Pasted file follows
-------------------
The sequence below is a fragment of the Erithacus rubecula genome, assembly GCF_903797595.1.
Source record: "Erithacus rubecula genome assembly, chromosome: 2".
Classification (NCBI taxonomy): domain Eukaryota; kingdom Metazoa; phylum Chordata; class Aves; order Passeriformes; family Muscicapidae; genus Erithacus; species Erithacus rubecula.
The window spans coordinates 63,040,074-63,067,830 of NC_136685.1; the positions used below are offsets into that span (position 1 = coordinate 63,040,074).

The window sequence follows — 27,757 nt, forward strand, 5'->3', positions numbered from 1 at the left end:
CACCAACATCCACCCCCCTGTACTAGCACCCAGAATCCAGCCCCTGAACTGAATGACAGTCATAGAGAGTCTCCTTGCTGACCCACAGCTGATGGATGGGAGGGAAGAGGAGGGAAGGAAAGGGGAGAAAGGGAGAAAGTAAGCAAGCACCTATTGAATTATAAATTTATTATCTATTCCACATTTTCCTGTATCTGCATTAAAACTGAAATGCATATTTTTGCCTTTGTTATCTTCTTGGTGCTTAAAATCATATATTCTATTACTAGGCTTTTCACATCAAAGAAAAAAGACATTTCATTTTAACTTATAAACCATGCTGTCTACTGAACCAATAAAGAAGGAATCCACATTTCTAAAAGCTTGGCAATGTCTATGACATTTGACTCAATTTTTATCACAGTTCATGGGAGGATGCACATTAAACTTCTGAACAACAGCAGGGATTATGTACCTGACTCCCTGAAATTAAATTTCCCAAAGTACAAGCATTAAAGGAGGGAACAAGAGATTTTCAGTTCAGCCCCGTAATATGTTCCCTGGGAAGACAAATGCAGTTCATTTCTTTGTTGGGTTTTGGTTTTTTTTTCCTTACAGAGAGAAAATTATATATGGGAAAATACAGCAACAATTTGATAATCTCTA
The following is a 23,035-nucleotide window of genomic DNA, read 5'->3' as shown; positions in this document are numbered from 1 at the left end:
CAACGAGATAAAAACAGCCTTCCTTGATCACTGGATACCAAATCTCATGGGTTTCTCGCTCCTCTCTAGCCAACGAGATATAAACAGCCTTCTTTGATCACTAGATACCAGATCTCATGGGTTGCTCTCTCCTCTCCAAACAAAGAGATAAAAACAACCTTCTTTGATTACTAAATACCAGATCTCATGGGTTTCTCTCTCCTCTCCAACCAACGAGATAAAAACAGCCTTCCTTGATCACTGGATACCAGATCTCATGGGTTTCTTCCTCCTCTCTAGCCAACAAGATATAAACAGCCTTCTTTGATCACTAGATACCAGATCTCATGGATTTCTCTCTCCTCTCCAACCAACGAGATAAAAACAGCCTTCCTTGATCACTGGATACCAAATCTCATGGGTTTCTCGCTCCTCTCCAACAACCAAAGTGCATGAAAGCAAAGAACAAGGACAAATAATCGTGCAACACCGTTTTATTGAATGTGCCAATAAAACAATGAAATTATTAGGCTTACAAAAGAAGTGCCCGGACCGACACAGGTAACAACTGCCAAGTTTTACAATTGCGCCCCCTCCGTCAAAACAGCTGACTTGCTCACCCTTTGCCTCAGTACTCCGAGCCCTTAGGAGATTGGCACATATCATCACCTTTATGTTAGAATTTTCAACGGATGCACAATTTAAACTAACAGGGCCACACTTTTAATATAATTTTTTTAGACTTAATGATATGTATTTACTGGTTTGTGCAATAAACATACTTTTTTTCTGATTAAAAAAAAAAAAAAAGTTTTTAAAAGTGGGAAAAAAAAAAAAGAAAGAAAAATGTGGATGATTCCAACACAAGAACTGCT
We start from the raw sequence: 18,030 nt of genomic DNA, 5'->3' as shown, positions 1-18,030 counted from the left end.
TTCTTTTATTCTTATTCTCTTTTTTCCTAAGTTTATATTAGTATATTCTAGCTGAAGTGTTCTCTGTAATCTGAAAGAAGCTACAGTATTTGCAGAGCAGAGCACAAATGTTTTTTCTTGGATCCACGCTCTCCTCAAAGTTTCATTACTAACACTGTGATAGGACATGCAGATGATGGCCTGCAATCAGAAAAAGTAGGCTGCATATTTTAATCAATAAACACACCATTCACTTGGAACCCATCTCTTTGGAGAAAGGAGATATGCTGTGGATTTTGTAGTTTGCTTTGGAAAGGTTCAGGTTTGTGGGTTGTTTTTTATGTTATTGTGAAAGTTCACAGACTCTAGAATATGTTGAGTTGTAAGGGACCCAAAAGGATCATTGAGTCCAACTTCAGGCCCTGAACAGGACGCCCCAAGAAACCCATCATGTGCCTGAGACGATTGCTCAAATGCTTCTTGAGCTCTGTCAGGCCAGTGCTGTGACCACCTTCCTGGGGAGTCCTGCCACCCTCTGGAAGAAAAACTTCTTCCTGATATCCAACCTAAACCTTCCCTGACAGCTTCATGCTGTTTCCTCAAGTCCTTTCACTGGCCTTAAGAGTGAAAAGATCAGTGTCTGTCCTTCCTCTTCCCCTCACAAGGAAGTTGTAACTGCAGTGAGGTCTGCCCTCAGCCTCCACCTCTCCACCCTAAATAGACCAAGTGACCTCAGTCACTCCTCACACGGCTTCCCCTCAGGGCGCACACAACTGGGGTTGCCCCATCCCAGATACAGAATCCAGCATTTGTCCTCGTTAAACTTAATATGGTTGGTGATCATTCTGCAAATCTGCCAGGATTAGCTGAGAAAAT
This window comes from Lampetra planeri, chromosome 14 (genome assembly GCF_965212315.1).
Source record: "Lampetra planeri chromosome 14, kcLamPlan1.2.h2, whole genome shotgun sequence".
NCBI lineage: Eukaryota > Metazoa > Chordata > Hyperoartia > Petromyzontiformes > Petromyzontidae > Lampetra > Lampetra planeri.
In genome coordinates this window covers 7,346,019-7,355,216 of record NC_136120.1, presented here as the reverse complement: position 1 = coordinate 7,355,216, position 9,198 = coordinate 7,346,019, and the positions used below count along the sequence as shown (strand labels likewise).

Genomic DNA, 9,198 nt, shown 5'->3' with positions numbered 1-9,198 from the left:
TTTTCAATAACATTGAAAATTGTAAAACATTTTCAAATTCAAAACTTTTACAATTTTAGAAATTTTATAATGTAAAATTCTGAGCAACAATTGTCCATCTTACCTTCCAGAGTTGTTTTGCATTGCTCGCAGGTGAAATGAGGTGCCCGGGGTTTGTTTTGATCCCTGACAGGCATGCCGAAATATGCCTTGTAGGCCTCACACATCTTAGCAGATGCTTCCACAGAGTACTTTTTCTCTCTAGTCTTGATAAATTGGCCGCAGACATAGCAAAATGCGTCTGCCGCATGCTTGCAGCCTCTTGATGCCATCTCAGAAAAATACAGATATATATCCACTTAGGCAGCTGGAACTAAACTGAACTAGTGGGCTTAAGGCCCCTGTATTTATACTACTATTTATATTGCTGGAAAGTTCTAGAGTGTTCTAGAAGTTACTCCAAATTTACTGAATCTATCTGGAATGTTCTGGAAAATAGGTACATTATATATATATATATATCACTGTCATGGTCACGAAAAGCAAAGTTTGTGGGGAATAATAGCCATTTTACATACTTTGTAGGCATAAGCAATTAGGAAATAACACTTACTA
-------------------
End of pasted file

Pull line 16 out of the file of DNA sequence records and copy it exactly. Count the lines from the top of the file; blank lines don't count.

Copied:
TTTTCAATAACATTGAAAATTGTAAAACATTTTCAAATTCAAAACTTTTACAATTTTAGAAATTTTATAATGTAAAATTCTGAGCAACAATTGTCCATCTTACCTTCCAGAGTTGTTTTGCATTGCTCGCAGGTGAAATGAGGTGCCCGGGGTTTGTTTTGATCCCTGACAGGCATGCCGAAATATGCCTTGTAGGCCTCACACATCTTAGCAGATGCTTCCACAGAGTACTTTTTCTCTCTAGTCTTGATAAATTGGCCGCAGACATAGCAAAATGCGTCTGCCGCATGCTTGCAGCCTCTTGATGCCATCTCAGAAAAATACAGATATATATCCACTTAGGCAGCTGGAACTAAACTGAACTAGTGGGCTTAAGGCCCCTGTATTTATACTACTATTTATATTGCTGGAAAGTTCTAGAGTGTTCTAGAAGTTACTCCAAATTTACTGAATCTATCTGGAATGTTCTGGAAAATAGGTACATTATATATATATATATATCACTGTCATGGTCACGAAAAGCAAAGTTTGTGGGGAATAATAGCCATTTTACATACTTTGTAGGCATAAGCAATTAGGAAATAACACTTACTA